Choice script coder for (free*) hire

Hey everyone.

After some thought I have decided to offer out myself to help writers with their choice script code. I have never offered out a service before, so what I write below is what comes to mind as I write - so is therefore subject to change at a whim.

My experience:

  • Outside of choice script I am proficient in SQL and a bit of Python.
  • I am proficient with choice script, see the following for examples of my code (Random choices, Gender selection, Quest/event hub, Relationship checker, Clock and time tracker).
    I also have a WiP with some complex mechanics which I hope to share soon.
  • Building robust and re-usable modular components in code (ideal for individual game systems/mechanics).
  • Managing the game flow through code (for example, if a player revisists the same scene a lot, building it dynamically to respond to the current game state).
  • Bug hunting and fixing.

What am I offering?
At this point I am offering help in designing game systems and mechanics (for example, an event system or a relationship manager). These would be of limited scope and time requirement (I’m thinking 1-4 hours work). I am looking to take your concept, existing code and story and help you design and write a discrete set of code which will slot in and provide you with the required functionality. At present I am not looking to charge for this kind of work.
Depending on the system being built, I am not going to wire it into your entire game. If the code needs to be configured and called in multiple scenes, I will set it up so that you can easily do it - but it is for you to do that code work.

I am open to larger scale projects and ongoing code support for individual writers - but this would not be free.

I am not going to code your whole game for you (at least not for free).
I am not going to design every detail of the mechanic or your game for you - I will (more or less) build what you tell me to.
I am not going to solve all your tiny problems that can be solved by reading the available documentation.

What do you need to do?
Feel free to ask questions in this thread. If you would like to engage my services, just drop me a PM.

Your requests should be specific, please do not message me with “Can you build me a quest system please”. I am expecting you to have considered what you want the system to do/look like and how it will integrate within your game.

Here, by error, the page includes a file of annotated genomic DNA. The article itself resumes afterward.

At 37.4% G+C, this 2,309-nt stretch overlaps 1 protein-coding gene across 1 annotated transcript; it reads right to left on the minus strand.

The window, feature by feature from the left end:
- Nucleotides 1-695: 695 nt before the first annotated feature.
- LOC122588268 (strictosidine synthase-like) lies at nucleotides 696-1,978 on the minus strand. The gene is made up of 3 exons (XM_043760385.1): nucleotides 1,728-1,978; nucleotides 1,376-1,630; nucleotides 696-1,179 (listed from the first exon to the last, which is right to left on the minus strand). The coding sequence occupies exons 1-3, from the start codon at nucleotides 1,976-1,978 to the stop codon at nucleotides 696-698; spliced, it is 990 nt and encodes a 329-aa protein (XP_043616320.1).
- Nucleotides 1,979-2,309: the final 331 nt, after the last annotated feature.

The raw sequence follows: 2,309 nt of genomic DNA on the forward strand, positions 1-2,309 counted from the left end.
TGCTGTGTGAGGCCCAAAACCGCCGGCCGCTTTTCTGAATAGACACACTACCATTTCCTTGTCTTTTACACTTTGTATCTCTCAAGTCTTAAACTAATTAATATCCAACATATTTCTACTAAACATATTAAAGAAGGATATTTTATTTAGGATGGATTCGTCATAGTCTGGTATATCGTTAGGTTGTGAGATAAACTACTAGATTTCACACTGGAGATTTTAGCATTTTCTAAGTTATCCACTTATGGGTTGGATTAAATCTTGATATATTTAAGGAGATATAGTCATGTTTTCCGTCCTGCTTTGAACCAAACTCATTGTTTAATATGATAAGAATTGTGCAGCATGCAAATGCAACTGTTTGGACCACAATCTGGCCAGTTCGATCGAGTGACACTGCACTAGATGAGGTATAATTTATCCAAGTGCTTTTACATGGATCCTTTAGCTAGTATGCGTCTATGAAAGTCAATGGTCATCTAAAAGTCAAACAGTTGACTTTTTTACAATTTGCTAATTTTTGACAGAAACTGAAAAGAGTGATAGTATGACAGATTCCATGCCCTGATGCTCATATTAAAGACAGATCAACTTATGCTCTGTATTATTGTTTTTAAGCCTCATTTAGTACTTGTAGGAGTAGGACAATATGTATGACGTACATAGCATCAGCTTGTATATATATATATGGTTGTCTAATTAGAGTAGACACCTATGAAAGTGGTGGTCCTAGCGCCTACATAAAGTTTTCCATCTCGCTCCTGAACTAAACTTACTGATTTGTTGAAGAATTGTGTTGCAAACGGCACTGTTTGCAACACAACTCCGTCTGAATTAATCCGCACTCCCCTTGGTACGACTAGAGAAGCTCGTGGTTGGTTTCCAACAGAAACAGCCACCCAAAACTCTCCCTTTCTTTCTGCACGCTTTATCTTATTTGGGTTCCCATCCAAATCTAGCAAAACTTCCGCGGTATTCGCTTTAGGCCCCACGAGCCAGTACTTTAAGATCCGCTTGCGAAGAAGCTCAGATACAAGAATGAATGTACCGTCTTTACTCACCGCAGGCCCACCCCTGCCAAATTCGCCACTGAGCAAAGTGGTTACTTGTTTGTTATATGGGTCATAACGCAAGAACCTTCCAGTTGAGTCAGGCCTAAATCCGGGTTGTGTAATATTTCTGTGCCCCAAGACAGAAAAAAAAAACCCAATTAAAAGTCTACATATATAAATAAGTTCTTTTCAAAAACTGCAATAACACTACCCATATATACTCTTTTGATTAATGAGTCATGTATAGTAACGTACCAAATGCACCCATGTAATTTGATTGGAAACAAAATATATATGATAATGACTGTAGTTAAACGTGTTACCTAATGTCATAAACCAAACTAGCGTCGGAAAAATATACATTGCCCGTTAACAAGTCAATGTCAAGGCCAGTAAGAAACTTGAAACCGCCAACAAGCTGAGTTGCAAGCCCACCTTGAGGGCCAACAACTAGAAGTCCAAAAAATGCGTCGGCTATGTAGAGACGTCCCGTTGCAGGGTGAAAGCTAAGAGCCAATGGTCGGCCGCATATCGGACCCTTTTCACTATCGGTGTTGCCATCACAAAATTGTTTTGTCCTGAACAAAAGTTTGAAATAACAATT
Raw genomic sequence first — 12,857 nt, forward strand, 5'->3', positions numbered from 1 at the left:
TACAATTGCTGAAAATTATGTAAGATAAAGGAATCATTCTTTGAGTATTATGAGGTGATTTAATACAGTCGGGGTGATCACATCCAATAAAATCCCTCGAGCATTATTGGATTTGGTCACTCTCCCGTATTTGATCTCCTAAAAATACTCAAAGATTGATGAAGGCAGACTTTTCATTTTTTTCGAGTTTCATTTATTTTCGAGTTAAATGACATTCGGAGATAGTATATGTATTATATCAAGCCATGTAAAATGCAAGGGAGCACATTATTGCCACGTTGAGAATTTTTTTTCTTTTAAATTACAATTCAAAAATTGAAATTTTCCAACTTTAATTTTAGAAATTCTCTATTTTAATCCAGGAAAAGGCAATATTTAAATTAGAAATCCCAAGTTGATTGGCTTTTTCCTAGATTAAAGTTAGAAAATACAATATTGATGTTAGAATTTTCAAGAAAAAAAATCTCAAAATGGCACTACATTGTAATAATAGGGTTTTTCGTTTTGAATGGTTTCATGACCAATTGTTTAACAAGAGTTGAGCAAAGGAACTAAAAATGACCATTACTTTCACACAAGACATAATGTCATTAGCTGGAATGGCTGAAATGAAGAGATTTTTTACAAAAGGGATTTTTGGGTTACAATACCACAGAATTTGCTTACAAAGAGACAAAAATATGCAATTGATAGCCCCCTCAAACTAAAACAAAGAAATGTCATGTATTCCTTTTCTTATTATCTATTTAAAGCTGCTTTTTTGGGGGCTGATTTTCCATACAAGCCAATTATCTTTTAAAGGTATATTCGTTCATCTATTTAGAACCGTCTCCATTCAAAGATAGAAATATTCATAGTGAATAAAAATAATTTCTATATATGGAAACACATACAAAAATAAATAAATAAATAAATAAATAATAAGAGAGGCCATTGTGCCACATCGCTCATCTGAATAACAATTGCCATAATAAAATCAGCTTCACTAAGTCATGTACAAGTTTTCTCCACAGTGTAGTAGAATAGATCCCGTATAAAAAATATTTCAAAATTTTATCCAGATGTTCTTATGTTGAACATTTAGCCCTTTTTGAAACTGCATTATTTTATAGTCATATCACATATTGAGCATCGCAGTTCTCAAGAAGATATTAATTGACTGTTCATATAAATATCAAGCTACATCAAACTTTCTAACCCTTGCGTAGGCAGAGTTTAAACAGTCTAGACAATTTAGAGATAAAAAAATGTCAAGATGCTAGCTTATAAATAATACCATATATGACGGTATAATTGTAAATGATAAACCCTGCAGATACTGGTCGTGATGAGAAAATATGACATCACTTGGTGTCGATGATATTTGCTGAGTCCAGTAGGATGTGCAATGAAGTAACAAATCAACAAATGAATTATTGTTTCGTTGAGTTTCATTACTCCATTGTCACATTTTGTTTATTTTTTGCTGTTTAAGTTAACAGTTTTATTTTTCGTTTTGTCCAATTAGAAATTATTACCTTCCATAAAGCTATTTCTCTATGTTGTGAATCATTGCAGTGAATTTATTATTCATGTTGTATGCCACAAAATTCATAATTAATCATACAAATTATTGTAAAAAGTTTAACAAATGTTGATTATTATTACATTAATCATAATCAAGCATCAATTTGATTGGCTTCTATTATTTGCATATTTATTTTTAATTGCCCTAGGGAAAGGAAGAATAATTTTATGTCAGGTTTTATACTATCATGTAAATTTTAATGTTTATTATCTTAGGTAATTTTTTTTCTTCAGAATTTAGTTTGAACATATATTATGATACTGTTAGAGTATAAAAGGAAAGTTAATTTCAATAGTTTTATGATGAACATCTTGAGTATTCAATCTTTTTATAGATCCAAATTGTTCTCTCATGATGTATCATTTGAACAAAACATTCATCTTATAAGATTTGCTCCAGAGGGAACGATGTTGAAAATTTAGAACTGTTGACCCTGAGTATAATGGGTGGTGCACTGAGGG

I would prefer that you have already attempted the code for the mechanic and have at least a skeleton of that code available.
You should, at the very least, have a functioning WiP that the new mechanic can plug into.
In other words, I am not interested in building a mechanic in isolation for a game that only exists on paper or in your head.

As an example:
"I am looking to build a quest system for my game. The idea is that I have a core scene that the player returns to periodically. This scene will offer 3-4 standard options every time, but I also want to offer random options that are triggered through variables. As the player progresses through the game they will make decisions to unlock these new options (for example, inviting a character on a date).

I have built what the core scene looks like, but I am having trouble working out how to track which events are available, which the player has done and getting them to appear randomly."


What a great offer!

As a writer I tend to spend a lot of time on the coding part and never quite get out of it what I exactly wanted. I just put a short bit I made up on the workshop Workshop Thread: Post your little games or demos for feedback - #27 by lisamarlin

If you have some time, could you have a look and see what could be improved?

Thanks in advance,


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Your code is mostly control flow (moving the player from one section of text to another in the correct sequence) - I haven’t got really far in that part of my own game (I’ve been building individual code mechanics), so I can’t talk from experience in terms of a best way to design that. But what you have looks pretty solid to me.

I think there’s no other way to code a game than lots of *goto - the main decision point is between having long scene files with lots of labels, or breaking it into different scene files and jumping between them. Small, discrete scene files can be good a) to make it easier to find things again without looking for those 5 lines of text amongst 2,000 and b) for aspects that you’re going to re-use a lot, as you potentially need a lot of control flow logic (variables) to manage the player’s numerous paths through that part of the game.

The main thing is to consider all the paths a player can take and make sure your variables and choices are correctly ‘up-to-date’ to open and lock paths accordingly.

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